Monday, 15 December 2008

Ethical Focus, Pointless Theology

Quite why Archbishops need to release Christmas messages I don't know: are we perhaps missing something? The Archbishop of Canterbury has released his, with a focus upon children.

Already it is being misused by the doctrinal and the anti-abortion lobby. Peter Ould is bouncing up and down as the Archbishop has been "playing a blinder". Indeed, there might be some blindness involved.

Clearly, at the moment, everyone is horrified that, after all we learnt about Victoria Climbié (2 November 1991 – 25 April 2000), that there is yet another death of a child, Baby P, and yet again a failure of social services and other agencies. Yet again people wonder how such can take place to start with, and how all the warning signs get missed, and this with Baby P after the introduction of Every Child Matters. Others have discussed this at length. It says something about the human condition that people can treat the relatively helpless so badly.

As well as recent events, the Archbishop points to the difficulty of children's lives in this developed country, as well as the abuse elsewhere with child soldiers and the genocide of children in Nazi death camps.

What I object to is that this, which is self-evident to anyone with an ounce of ethical insight, has to be preceded by a lot of myth about a child being God from conception. He writes:

Although what we learn from Jesus Christ and what his life makes possible is unique, that life still means that we look differently at every other life. There is something in us that is capable of communicating what God has to say – the image of God in each of us, which is expressed in its perfection only in Jesus. Hence the reverence which as Christians we ought to show to human beings in every condition, at every stage of existence.

It says something about the dangers of religious myth that the Pastor at the Mission Ensemble Pour Christ offered prayers for Victoria Climbié to have the devil cast out, and assumed that her injuries were the result of demonic possession. This contrary impact needs to be stated. I bet the Pastor thought Christ was unique too.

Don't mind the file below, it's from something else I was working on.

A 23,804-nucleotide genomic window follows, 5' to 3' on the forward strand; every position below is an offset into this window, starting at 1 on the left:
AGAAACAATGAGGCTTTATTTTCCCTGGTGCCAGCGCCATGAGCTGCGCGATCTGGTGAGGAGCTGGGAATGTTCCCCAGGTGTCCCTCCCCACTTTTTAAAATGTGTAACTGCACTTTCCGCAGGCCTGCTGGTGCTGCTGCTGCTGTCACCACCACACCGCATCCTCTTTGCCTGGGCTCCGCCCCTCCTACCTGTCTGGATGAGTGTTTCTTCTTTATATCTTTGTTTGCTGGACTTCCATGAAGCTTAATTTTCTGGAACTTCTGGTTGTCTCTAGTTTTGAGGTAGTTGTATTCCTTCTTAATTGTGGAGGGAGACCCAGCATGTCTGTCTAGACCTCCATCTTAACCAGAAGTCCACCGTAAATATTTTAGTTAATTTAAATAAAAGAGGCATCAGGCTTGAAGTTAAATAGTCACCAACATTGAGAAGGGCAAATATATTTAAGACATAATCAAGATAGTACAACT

What makes us unique is not a foundational religious myth: what makes us unique is that in general we are aware of our awareness, that we perceive our perception. We further express it and can do so with incredible depth and precision thanks to symbol manipulating and language abilities. We understand the complexity of pain and pleasure, and in developing an individual ethic of such individual perception, we offer that to others, and ought to offer basic standards as widely as possible, whatever the ability or disability, and we might offer it to all possibilities of aware sentience.

Uniqueness is that which comes through my eyes, ears and other senses is mine, and processed in my brain, and what comes through your senses and processed in your brain, and that collective uniqueness that we can talk about it and even record what we have talked about.

What perfection is expressed in Jesus not expressed in every other precious human being? Do we know where or how he was born? No. Do we know how he was as a child, or a teenager (if we can can have such a concept in Palestine) in terms of his behaviour? No. What was his family condition like: when his father was possibly a builder (broader than carpenter). We have no history on the whole working out of motivations and the rest.

What we do have is an insight via ealy Christians on a man with a mission, who had healing, teaching and preaching abilities (even gifts), and who reversed some of the warped ethics of the day, and put them into a context of service and sacrifice for a greater goal that God would bring. We have no insight of perfection at this or any other time, and certainly not as an embryo or foetus.

I have no sympathy for this myth making into some sort of psudo-history. Of course Christmas becomes a part celebration of childhood, as in the universal baby and the universal child and other constructions. Some people invest this child with innocence, though the argument must be that innocence is a quality achieved when guilt is possible.

I regard the foundation of the Archbishop's argument as intellectual rubbish. He can, of course, believe what he likes, and people do. The main concern is what actually happens: the abuse that keeps taking place, the exploitation, the pressures on childhood (though some pressures on children can make more assured and confident adults), and the misuse of children in adult 'tribal' fights. As for the foundation of the argument and the Archbishop as a Church leader, it just gives the fundies another "playing a blinder" he's 'one of us' thrill for five minutes.

1 comment:

Doorman-Priest said...

"The argument must be that innocence is a quality achieved when guilt is possible."